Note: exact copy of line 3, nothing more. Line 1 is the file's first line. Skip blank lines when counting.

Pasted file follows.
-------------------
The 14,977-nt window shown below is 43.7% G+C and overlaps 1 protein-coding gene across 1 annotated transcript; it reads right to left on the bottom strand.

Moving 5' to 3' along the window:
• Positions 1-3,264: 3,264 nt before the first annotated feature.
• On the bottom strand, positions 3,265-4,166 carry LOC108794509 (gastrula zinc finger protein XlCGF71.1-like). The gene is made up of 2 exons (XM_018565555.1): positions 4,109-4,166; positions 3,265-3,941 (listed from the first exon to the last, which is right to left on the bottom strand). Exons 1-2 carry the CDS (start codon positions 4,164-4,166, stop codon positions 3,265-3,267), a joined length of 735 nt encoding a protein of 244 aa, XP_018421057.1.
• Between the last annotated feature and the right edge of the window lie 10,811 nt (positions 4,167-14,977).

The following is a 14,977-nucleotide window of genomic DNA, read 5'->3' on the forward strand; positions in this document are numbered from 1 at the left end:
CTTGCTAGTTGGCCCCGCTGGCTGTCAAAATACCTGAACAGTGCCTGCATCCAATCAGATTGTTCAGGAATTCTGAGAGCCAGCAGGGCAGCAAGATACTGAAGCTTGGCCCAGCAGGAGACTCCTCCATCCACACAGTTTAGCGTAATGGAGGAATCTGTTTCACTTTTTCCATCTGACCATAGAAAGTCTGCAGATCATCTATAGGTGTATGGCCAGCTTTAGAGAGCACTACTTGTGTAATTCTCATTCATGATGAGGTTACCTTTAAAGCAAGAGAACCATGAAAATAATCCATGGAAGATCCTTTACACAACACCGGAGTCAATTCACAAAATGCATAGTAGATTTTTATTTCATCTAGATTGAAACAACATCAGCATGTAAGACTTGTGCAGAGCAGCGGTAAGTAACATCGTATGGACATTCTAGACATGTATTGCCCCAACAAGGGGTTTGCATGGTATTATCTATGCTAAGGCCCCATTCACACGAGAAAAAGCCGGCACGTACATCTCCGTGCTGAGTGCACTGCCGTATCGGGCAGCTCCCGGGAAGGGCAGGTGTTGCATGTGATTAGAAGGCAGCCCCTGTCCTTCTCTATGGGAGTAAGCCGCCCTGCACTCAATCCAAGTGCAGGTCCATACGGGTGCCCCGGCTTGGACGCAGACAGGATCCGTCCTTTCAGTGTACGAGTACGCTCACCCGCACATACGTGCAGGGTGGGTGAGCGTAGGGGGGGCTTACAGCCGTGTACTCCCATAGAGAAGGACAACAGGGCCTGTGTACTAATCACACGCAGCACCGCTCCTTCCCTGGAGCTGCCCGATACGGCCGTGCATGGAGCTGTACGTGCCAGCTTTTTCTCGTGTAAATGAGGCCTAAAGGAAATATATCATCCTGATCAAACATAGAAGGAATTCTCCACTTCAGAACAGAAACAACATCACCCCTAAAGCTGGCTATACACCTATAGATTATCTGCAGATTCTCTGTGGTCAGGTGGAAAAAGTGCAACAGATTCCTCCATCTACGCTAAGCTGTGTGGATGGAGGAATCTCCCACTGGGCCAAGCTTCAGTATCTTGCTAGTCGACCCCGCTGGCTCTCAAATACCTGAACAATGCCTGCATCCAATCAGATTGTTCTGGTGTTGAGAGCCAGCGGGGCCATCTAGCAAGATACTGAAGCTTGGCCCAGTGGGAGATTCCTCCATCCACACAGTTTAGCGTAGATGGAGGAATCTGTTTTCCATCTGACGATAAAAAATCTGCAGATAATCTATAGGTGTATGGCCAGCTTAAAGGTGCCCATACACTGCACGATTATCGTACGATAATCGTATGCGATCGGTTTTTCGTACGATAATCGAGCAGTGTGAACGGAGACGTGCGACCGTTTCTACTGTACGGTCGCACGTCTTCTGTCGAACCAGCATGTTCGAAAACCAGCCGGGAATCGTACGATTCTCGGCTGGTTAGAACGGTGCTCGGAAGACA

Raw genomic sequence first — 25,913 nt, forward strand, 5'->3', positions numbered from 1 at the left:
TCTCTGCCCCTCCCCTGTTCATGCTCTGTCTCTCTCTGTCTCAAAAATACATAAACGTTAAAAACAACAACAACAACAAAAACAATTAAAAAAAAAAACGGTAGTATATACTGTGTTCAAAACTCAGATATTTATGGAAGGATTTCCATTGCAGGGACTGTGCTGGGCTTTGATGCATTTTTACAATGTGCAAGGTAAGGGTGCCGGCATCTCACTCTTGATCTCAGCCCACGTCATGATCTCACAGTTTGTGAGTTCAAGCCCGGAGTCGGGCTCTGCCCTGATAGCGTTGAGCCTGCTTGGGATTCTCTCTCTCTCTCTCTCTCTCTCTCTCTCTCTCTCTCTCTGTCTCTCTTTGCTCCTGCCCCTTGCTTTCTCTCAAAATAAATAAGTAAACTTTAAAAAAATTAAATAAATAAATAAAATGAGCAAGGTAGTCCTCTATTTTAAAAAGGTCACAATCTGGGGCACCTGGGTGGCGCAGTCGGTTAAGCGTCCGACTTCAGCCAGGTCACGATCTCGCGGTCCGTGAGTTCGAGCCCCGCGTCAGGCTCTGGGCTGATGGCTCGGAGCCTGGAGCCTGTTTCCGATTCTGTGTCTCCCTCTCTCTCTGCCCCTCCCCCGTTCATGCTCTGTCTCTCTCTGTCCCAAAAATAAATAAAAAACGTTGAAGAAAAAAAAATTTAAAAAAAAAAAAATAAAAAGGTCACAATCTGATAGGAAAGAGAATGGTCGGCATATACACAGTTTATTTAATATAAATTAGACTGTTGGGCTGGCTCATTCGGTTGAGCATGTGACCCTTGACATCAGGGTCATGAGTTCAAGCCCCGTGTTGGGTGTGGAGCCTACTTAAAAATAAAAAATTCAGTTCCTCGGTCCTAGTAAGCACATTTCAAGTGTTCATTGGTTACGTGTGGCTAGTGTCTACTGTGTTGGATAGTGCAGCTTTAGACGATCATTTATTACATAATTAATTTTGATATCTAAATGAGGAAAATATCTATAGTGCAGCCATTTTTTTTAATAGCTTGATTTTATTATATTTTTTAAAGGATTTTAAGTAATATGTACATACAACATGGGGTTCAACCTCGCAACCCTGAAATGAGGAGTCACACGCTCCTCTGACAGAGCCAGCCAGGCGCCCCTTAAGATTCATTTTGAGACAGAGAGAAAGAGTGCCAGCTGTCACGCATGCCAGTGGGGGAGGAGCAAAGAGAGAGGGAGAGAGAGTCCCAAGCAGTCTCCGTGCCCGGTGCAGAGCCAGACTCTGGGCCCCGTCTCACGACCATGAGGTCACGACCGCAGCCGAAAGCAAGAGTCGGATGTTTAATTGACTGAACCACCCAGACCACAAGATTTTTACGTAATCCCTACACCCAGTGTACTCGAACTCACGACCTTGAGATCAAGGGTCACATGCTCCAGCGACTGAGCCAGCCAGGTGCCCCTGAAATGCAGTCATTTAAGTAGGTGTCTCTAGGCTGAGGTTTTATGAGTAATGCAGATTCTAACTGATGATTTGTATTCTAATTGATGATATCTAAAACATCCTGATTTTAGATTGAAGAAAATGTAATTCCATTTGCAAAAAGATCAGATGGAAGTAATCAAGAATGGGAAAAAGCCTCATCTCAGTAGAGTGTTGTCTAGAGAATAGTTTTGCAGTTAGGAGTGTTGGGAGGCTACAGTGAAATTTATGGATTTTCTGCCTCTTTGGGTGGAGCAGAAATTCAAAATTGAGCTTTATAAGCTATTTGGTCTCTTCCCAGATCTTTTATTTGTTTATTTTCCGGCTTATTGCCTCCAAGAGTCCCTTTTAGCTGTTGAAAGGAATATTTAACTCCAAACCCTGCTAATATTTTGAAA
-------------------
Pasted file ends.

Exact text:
• Positions 1-3,264: 3,264 nt before the first annotated feature.